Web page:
PLATTEVILLE — Details are being finalized for the debut of the first North American Manx Museum at UW–Platteville.
The museum, which will be dedicated to showcasing immigrants from the Isle of Man and their descendants in North America, will debut during the 51st Biennial North American Manx Convention at UW–Platteville Aug. 9–12.
The Isle of Man is located in the Irish Sea between Great Britain and Ireland in the British Isles. At 221 square miles, it is less than one-fifth the size of Grant County.
The Honorable Clare Christian, Member of the Legislative Council and the first female president of Tynwald, the Isle of Man’s parliament, will be attending the opening of the museum Saturday, Aug. 11.
Gov. Scott Walker has signed a proclamation noting Aug. 11 as Honorable Clare Christian Day in Wisconsin.
Christian has been a member of both branches of the Manx parliament, serving as a member of the House of Keys from 1980 to 1986 and as a member of the Legislative Council from 1993 to 2011. She has served as the minister for Health and Social Security, the largest department of the Isle of Man government.
Christian follows in the footsteps of her father, Sir Charles Kerruish, the first president of Tynwald. As speaker of the House of Keys, he was afforded the privilege of addressing the U.S. Congress during the bicentennial year.
The Isle of Man boasts the longest continuous democratic government, which is more than 1,000 years old.
Some of the museum’s features will include an area for visitors to watch videos about the Isle of Man and read an electronic version of the “Chronicles of Mann,” an entrance based on the Peel Castle on the Isle of Man, a clay sculpture of the Manx Laxey Church in the Town of Linden in Iowa County, and smaller relief clay sculptures that highlight various Manx themes.
“The museum will have its own special place within our archives and will enable people of all ages and backgrounds the opportunity to explore the history of the interesting and unique Manx culture for their learning and enjoyment as well as provide a heightened understanding and appreciation of the Manx heritage,” said UW–Platteville Chancellor Dennis J. Shields.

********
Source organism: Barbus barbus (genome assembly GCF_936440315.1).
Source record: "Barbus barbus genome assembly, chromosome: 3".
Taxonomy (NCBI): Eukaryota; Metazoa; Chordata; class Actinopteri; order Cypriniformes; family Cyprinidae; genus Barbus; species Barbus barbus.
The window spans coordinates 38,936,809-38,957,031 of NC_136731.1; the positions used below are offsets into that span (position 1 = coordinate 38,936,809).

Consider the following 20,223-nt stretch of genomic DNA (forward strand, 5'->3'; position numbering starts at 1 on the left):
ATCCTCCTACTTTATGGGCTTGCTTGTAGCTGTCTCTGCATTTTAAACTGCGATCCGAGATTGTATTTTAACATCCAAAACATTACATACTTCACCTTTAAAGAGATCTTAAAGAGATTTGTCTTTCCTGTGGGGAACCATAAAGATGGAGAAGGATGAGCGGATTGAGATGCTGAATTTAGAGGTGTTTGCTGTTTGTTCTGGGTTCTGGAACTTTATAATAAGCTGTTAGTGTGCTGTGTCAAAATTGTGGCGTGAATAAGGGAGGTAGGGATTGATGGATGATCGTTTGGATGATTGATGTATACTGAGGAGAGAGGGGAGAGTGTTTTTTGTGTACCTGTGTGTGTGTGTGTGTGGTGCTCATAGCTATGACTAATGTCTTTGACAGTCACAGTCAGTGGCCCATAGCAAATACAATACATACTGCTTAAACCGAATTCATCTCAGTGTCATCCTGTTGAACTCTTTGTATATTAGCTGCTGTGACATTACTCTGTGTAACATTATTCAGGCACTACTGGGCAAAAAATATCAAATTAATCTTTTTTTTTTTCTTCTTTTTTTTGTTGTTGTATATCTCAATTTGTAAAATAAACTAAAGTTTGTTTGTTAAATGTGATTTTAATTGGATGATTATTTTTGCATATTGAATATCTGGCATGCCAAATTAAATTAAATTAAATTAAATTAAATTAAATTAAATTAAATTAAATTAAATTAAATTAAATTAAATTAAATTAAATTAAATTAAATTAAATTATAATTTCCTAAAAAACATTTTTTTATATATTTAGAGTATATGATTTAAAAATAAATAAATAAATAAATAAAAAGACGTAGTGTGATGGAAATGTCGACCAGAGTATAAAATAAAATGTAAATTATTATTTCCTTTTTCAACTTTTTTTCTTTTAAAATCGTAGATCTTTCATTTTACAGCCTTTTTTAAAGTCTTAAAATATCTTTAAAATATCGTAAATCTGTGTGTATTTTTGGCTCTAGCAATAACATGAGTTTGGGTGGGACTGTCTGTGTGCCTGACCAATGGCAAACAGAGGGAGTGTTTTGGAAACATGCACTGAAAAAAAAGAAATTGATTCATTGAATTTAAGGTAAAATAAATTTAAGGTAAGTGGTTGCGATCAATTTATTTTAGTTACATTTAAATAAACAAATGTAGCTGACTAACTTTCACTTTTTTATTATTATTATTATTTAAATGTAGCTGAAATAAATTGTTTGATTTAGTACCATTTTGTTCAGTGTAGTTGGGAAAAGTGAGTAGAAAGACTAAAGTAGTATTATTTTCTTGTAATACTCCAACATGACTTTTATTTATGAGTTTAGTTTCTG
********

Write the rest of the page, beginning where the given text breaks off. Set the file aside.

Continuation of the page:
According to Mary Kelly, Manx liaison and 1964 graduate of UW–Platteville, donations of $100,000 and valuable artifacts from Robert Kelly, honorary president of the North American Manx Association, has secured a university commitment for a permanent 400-square-foot Manx display area in the museum and it has helped to anchor an important archival Manx collection.
Other substantial contributions have come from the Isle of Man government, Manx National Heritage, Wisconsin Manx Society, Greater Washington Area Manx Society, Minnesota Manx Society, the T.R. and LaJean Anderson Library and numerous individuals.
The Southwest Wisconsin Room in Ullsvik Hall will contain Manx related books and genealogy resources.
“We now have the most important collection of books and documents about the Isle of Man on this continent,” said Kelly.
“Education has been a priority in Platteville for almost 175 years,” said Shields. “Given the emphasis the Manx placed on education and that the first Manx settlement in southwest Wisconsin was near Mineral Point, some of the first students who attended the Platteville Academy and its successor, the Platteville State Normal School, were surely Manx immigrants and their descendants. This historical connection between the Manx and UW–Platteville led to the creation of the North American Manx Museum in Ullsvik Hall.”
The convention begins on Thursday with registration at noon. The day will conclude with dinner at 6 p.m. Workshops, guest speakers and tours in Dubuque will be held on Friday.
Events Saturday will be highlighted with a museum ribbon-cutting from 5:30 to 6:30 p.m. A dinner will conclude the day at 7 p.m. The convention will close Sunday with local tours.
The convention is held every two years. In 2014 it will be held on the Isle of Man, with the 2016 convention in Washington, D.C.
Joanne Morey of Mount Horeb is serving as chairperson of this year’s convention. She is the vice president of the North American Manx Society and will become president of the organization this month.